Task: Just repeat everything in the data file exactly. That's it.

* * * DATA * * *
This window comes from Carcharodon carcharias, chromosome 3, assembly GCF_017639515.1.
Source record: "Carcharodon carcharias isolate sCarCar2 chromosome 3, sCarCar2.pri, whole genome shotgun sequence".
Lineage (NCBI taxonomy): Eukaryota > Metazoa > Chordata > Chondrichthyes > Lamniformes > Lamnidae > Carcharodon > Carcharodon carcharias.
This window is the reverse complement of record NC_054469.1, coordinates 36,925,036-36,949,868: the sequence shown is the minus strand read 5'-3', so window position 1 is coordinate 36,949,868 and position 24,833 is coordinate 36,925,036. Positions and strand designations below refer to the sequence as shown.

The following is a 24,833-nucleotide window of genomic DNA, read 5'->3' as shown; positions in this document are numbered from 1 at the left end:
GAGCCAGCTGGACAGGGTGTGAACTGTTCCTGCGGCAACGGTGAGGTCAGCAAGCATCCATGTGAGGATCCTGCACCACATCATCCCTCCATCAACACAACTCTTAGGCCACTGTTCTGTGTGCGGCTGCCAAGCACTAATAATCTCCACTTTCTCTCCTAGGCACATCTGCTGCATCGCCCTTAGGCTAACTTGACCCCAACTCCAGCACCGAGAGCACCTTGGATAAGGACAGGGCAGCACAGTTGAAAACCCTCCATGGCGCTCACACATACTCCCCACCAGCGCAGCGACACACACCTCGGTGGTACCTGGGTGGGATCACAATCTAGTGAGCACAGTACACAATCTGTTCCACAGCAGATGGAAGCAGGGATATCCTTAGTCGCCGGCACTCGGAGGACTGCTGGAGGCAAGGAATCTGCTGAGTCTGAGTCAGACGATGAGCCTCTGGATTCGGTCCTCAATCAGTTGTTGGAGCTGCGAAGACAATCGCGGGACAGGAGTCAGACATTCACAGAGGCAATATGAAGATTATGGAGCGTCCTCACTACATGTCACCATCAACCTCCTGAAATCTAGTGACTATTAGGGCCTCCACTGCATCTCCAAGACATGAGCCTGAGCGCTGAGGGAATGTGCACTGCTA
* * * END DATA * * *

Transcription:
This window comes from Carcharodon carcharias, chromosome 3, assembly GCF_017639515.1.
Source record: "Carcharodon carcharias isolate sCarCar2 chromosome 3, sCarCar2.pri, whole genome shotgun sequence".
Lineage (NCBI taxonomy): Eukaryota > Metazoa > Chordata > Chondrichthyes > Lamniformes > Lamnidae > Carcharodon > Carcharodon carcharias.
This window is the reverse complement of record NC_054469.1, coordinates 36,925,036-36,949,868: the sequence shown is the minus strand read 5'-3', so window position 1 is coordinate 36,949,868 and position 24,833 is coordinate 36,925,036. Positions and strand designations below refer to the sequence as shown.

The following is a 24,833-nucleotide window of genomic DNA, read 5'->3' as shown; positions in this document are numbered from 1 at the left end:
GAGCCAGCTGGACAGGGTGTGAACTGTTCCTGCGGCAACGGTGAGGTCAGCAAGCATCCATGTGAGGATCCTGCACCACATCATCCCTCCATCAACACAACTCTTAGGCCACTGTTCTGTGTGCGGCTGCCAAGCACTAATAATCTCCACTTTCTCTCCTAGGCACATCTGCTGCATCGCCCTTAGGCTAACTTGACCCCAACTCCAGCACCGAGAGCACCTTGGATAAGGACAGGGCAGCACAGTTGAAAACCCTCCATGGCGCTCACACATACTCCCCACCAGCGCAGCGACACACACCTCGGTGGTACCTGGGTGGGATCACAATCTAGTGAGCACAGTACACAATCTGTTCCACAGCAGATGGAAGCAGGGATATCCTTAGTCGCCGGCACTCGGAGGACTGCTGGAGGCAAGGAATCTGCTGAGTCTGAGTCAGACGATGAGCCTCTGGATTCGGTCCTCAATCAGTTGTTGGAGCTGCGAAGACAATCGCGGGACAGGAGTCAGACATTCACAGAGGCAATATGAAGATTATGGAGCGTCCTCACTACATGTCACCATCAACCTCCTGAAATCTAGTGACTATTAGGGCCTCCACTGCATCTCCAAGACATGAGCCTGAGCGCTGAGGGAATGTGCACTGCTA